Lead SALead SA

Becoming a reader of the human library

Written by: Megan Ellis

The Human Library launch in Cape Town, on Saturday 27 January, saw attendees from all walks of life arrive to hear the stories of South Africans from unconventional backgrounds.

The launch was the local installment of the global Human Library initiative which takes a unique approach to sharing stories -- the library's books are people, who share their stories in one-on-one conversations with 'readers'.

The aim of the initiative is to dismantle prejudice and change the way we think about those from stigmatised and stereotyped backgrounds. It does this by encouraging us to open a dialogue.

I was one of the attendees at the Cape Town launch of the initiative. While I was there for work, sharing the event on social media, I also became a reader of the library - something which I now feel lucky to have done.

Even before meeting my 'book', I was inspired by how many people had come to hear the stories of others. Rather than coming due to morbid curiosity, people wanted to genuinely learn from South Africans who were different to them.

The lineup of book titles was diverse, with some even opening your eyes to stories you didn't even know existed - such as the heterosexual man who fell in love with another man, or the man living on the streets who doesn't consider himself homeless as he isn't looking for a home at all.

Titles at the launch included:

  • Finding Zen in Khayelitsha (exploring Eastern cultures in the township)
  • HIV+ and gay
  • Living on the streets
  • Zimbabwean refugee
  • Drag queen and son of a preacher
  • Cross-cultural adoption and organ donor
  • Andropause and pastor mediating gangs
  • Ex-gangster, ex-convict and ex-addict (1)
  • Ex-gangster, ex-convict and ex-addict (2)
  • Ex-gangster, ex-addict (1)
  • Ex-gangster, ex-addict (2)
  • HIV+ and substance abuse
  • Straight male seduced by older man (a romantic relationship without physical attraction)
  • Single mom and widow
  • Substance abuse and domestic violence
  • My ex-husband is gay...(and still my best friend)
  • Gay, Christian and son of a Boer

The prevalence of former gang members was due to Ceasefire's dedication to the central purpose of the Human Library - sharing stories to educate others. Ceasefire is a community organisation which mediates between gangs to prevent violence, while also counselling young people in communities where gangs are active.

Despite the similar labels of the book titles, their stories were not the same. As the Human Library says: "Don't judge a book by its cover". You should also not assume that books with similar titles have the same stories.

That's one of the first things I learnt when I had my reading session with Samuel, an ex-gangster, ex-addict and ex-convict.

Challenging my own assumptions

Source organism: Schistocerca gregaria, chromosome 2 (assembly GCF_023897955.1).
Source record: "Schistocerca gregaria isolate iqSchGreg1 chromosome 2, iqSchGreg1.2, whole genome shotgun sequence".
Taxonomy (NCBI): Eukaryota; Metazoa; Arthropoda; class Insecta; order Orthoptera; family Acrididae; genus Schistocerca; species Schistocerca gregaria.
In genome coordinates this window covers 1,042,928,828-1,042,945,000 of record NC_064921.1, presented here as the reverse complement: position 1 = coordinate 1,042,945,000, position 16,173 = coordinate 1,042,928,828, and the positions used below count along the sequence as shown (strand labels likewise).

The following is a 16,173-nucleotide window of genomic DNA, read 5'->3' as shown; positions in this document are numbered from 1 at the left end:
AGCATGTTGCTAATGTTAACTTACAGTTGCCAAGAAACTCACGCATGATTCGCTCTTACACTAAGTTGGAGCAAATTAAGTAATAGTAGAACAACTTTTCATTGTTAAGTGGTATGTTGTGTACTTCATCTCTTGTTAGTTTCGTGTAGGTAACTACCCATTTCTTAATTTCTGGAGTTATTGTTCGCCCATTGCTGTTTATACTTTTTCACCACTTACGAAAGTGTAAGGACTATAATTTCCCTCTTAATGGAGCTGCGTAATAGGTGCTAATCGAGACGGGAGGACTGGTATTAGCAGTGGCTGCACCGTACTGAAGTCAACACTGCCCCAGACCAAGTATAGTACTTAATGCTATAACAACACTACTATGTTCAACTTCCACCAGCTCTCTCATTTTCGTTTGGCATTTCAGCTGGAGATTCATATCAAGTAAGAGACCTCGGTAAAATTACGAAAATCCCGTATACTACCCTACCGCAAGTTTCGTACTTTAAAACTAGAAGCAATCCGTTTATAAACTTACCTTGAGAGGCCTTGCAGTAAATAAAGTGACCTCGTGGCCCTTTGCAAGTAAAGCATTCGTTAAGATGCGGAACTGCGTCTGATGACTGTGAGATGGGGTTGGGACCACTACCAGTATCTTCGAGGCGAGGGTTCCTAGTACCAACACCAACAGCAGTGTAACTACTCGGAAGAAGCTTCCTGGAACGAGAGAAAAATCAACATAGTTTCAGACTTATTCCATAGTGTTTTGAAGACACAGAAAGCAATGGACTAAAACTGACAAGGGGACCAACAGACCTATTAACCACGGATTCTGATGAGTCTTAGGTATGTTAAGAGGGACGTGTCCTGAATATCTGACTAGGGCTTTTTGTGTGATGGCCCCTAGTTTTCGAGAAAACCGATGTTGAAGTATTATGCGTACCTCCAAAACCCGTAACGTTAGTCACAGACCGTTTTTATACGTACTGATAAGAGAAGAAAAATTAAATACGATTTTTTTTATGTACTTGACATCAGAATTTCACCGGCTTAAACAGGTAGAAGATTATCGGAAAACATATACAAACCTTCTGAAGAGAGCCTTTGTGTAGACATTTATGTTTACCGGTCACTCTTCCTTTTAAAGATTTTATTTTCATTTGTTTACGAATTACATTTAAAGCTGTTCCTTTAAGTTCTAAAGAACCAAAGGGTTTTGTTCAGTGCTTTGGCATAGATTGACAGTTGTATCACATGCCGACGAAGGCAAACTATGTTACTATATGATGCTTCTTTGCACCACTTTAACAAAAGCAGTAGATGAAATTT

Even if you don't consider yourself prejudiced or susceptible to stereotyping, we all tend to approach people with certain assumptions. A session at the Human Library can change even the smallest assumptions you may have had about people.

My book was quick to tell me that he did not come from a broken home - his parents treated him well, though his mom died when he was still quite young. Rather, he was led into becoming a gang member through his admiration of a friend. This friend was his role model, so when he became involved in gangs, so did Samuel. In a few minutes, my first assumption had already been challenged. Rather than the familiar story of a kid resorting to gang life due to neglectful and abusive parents, Samuel's is a story of emulating the wrong role model to achieve what he promoted as success.

He became involved in gangs when he was still in his early teens, a career which spanned many years. It wasn't prison that made Samuel decide to leave gang life - rather, it was after he was shot in the head and left for dead. A bump on Samuel's head, which he was eager to show, indicated where the bullet entered his head. The healed exit wound can be seen by the scar at the top of his mouth.

What very well could have been a mortal wound turned out to be Samuel's signal to change his life. He describes the lack of long-term damage as an honest miracle.

Another assumption of mine was upturned when I asked Samuel how his former gang members reacted to him leaving. I've obviously watched too many action movies, where leaving the criminal life makes you a target.

But Samuel says that his former gang's members, and his former gang rivals, did not fault him for seeking a better life. Rather, they took the stance of "Good for you for trying to better yourself". He says that much of gang violence can be attributed to disputes over turf and resources, rather than personal hatred of individuals.

Now, as an interrupter for Ceasefire, Samuel mediates conflicts between gangs to help prevent violence in the Cape Flats. He also counsels young people and helps them if they choose to transition away from gang life.

Why more of us should become readers

Just in one reading session, I learnt so much from interacting with a book from the Human Library. In fact, Samuel not only shared his story, but shared advice on facing life's challenges.

At the Human Library, every dialogue makes a difference. You will challenge assumptions you didn't even know you have. And instead of seeing only labels or book titles, you will realise that every person behind these is unique and surprising.

To find out more about the Human Library Cape Town, you can follow them on Facebook or visit their website.

Make sure to also watch the LeadSA site and pages for any news of the next Human Library Cape Town event.




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